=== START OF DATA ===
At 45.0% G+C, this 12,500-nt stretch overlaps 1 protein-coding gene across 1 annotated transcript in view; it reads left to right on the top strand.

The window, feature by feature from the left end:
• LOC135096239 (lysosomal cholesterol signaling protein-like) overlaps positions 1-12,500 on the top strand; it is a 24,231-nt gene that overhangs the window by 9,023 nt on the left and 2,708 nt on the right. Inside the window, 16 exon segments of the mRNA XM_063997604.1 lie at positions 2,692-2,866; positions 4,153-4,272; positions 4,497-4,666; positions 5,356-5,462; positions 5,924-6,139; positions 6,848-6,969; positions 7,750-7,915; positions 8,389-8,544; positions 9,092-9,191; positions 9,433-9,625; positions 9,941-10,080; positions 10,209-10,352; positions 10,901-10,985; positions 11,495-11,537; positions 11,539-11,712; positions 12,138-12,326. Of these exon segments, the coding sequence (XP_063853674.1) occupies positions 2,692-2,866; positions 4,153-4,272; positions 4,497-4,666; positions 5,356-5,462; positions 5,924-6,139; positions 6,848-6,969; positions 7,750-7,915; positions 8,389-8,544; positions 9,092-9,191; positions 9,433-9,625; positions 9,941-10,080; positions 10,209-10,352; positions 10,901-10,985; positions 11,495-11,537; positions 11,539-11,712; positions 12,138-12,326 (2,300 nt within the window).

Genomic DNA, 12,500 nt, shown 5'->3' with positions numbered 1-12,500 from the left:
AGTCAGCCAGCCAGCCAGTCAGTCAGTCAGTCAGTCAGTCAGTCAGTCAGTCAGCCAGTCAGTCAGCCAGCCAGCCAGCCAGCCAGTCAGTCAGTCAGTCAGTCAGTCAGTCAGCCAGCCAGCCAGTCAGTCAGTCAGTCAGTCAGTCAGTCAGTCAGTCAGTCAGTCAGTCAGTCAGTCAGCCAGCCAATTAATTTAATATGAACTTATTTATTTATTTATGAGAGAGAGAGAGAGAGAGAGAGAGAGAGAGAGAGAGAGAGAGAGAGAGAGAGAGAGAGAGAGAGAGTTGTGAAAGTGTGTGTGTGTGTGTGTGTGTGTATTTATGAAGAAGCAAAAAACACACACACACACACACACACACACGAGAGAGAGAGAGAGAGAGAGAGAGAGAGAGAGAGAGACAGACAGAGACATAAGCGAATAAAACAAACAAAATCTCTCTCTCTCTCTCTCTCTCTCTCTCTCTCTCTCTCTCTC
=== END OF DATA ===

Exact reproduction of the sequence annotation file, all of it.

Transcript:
At 45.0% G+C, this 12,500-nt stretch overlaps 1 protein-coding gene across 1 annotated transcript in view; it reads left to right on the top strand.

The window, feature by feature from the left end:
• LOC135096239 (lysosomal cholesterol signaling protein-like) overlaps positions 1-12,500 on the top strand; it is a 24,231-nt gene that overhangs the window by 9,023 nt on the left and 2,708 nt on the right. Inside the window, 16 exon segments of the mRNA XM_063997604.1 lie at positions 2,692-2,866; positions 4,153-4,272; positions 4,497-4,666; positions 5,356-5,462; positions 5,924-6,139; positions 6,848-6,969; positions 7,750-7,915; positions 8,389-8,544; positions 9,092-9,191; positions 9,433-9,625; positions 9,941-10,080; positions 10,209-10,352; positions 10,901-10,985; positions 11,495-11,537; positions 11,539-11,712; positions 12,138-12,326. Of these exon segments, the coding sequence (XP_063853674.1) occupies positions 2,692-2,866; positions 4,153-4,272; positions 4,497-4,666; positions 5,356-5,462; positions 5,924-6,139; positions 6,848-6,969; positions 7,750-7,915; positions 8,389-8,544; positions 9,092-9,191; positions 9,433-9,625; positions 9,941-10,080; positions 10,209-10,352; positions 10,901-10,985; positions 11,495-11,537; positions 11,539-11,712; positions 12,138-12,326 (2,300 nt within the window).

Genomic DNA, 12,500 nt, shown 5'->3' with positions numbered 1-12,500 from the left:
AGTCAGCCAGCCAGCCAGTCAGTCAGTCAGTCAGTCAGTCAGTCAGTCAGTCAGCCAGTCAGTCAGCCAGCCAGCCAGCCAGCCAGTCAGTCAGTCAGTCAGTCAGTCAGTCAGCCAGCCAGCCAGTCAGTCAGTCAGTCAGTCAGTCAGTCAGTCAGTCAGTCAGTCAGTCAGTCAGTCAGCCAGCCAATTAATTTAATATGAACTTATTTATTTATTTATGAGAGAGAGAGAGAGAGAGAGAGAGAGAGAGAGAGAGAGAGAGAGAGAGAGAGAGAGAGAGAGAGAGTTGTGAAAGTGTGTGTGTGTGTGTGTGTGTGTATTTATGAAGAAGCAAAAAACACACACACACACACACACACACACGAGAGAGAGAGAGAGAGAGAGAGAGAGAGAGAGAGAGACAGACAGAGACATAAGCGAATAAAACAAACAAAATCTCTCTCTCTCTCTCTCTCTCTCTCTCTCTCTCTCTCTCTC